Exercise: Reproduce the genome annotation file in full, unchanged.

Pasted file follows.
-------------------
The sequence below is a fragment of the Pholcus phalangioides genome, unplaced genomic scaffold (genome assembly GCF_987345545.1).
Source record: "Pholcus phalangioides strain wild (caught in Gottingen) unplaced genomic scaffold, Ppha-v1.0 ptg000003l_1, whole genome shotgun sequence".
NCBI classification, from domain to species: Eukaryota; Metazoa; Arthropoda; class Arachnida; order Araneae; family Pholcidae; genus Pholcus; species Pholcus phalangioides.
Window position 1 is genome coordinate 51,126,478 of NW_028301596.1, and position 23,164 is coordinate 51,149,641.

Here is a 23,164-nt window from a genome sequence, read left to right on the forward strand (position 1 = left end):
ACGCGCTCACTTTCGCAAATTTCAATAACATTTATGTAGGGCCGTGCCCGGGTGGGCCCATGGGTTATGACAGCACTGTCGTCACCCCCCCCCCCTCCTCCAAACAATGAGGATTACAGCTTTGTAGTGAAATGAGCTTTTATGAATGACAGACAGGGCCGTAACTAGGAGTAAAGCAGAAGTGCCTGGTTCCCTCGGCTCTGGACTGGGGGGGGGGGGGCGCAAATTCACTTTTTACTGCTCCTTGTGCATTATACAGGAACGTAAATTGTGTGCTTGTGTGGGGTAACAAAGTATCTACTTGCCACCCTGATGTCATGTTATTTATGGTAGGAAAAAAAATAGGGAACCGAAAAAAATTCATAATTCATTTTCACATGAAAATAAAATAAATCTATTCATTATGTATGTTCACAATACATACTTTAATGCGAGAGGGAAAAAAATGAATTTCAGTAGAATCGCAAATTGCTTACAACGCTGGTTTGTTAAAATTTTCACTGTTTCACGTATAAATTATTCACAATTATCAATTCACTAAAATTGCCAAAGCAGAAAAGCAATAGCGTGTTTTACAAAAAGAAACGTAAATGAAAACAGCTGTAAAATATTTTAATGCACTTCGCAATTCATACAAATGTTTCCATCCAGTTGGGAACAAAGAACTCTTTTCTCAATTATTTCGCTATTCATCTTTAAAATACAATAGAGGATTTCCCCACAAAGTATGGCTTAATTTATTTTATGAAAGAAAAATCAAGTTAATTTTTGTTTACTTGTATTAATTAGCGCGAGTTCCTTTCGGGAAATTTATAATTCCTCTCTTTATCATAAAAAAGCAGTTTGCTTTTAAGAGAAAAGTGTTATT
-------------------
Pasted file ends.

The sequence below is a fragment of the Pholcus phalangioides genome, unplaced genomic scaffold (genome assembly GCF_987345545.1).
Source record: "Pholcus phalangioides strain wild (caught in Gottingen) unplaced genomic scaffold, Ppha-v1.0 ptg000003l_1, whole genome shotgun sequence".
NCBI classification, from domain to species: Eukaryota; Metazoa; Arthropoda; class Arachnida; order Araneae; family Pholcidae; genus Pholcus; species Pholcus phalangioides.
Window position 1 is genome coordinate 51,126,478 of NW_028301596.1, and position 23,164 is coordinate 51,149,641.

Here is a 23,164-nt window from a genome sequence, read left to right on the forward strand (position 1 = left end):
ACGCGCTCACTTTCGCAAATTTCAATAACATTTATGTAGGGCCGTGCCCGGGTGGGCCCATGGGTTATGACAGCACTGTCGTCACCCCCCCCCCCTCCTCCAAACAATGAGGATTACAGCTTTGTAGTGAAATGAGCTTTTATGAATGACAGACAGGGCCGTAACTAGGAGTAAAGCAGAAGTGCCTGGTTCCCTCGGCTCTGGACTGGGGGGGGGGGGGCGCAAATTCACTTTTTACTGCTCCTTGTGCATTATACAGGAACGTAAATTGTGTGCTTGTGTGGGGTAACAAAGTATCTACTTGCCACCCTGATGTCATGTTATTTATGGTAGGAAAAAAAATAGGGAACCGAAAAAAATTCATAATTCATTTTCACATGAAAATAAAATAAATCTATTCATTATGTATGTTCACAATACATACTTTAATGCGAGAGGGAAAAAAATGAATTTCAGTAGAATCGCAAATTGCTTACAACGCTGGTTTGTTAAAATTTTCACTGTTTCACGTATAAATTATTCACAATTATCAATTCACTAAAATTGCCAAAGCAGAAAAGCAATAGCGTGTTTTACAAAAAGAAACGTAAATGAAAACAGCTGTAAAATATTTTAATGCACTTCGCAATTCATACAAATGTTTCCATCCAGTTGGGAACAAAGAACTCTTTTCTCAATTATTTCGCTATTCATCTTTAAAATACAATAGAGGATTTCCCCACAAAGTATGGCTTAATTTATTTTATGAAAGAAAAATCAAGTTAATTTTTGTTTACTTGTATTAATTAGCGCGAGTTCCTTTCGGGAAATTTATAATTCCTCTCTTTATCATAAAAAAGCAGTTTGCTTTTAAGAGAAAAGTGTTATT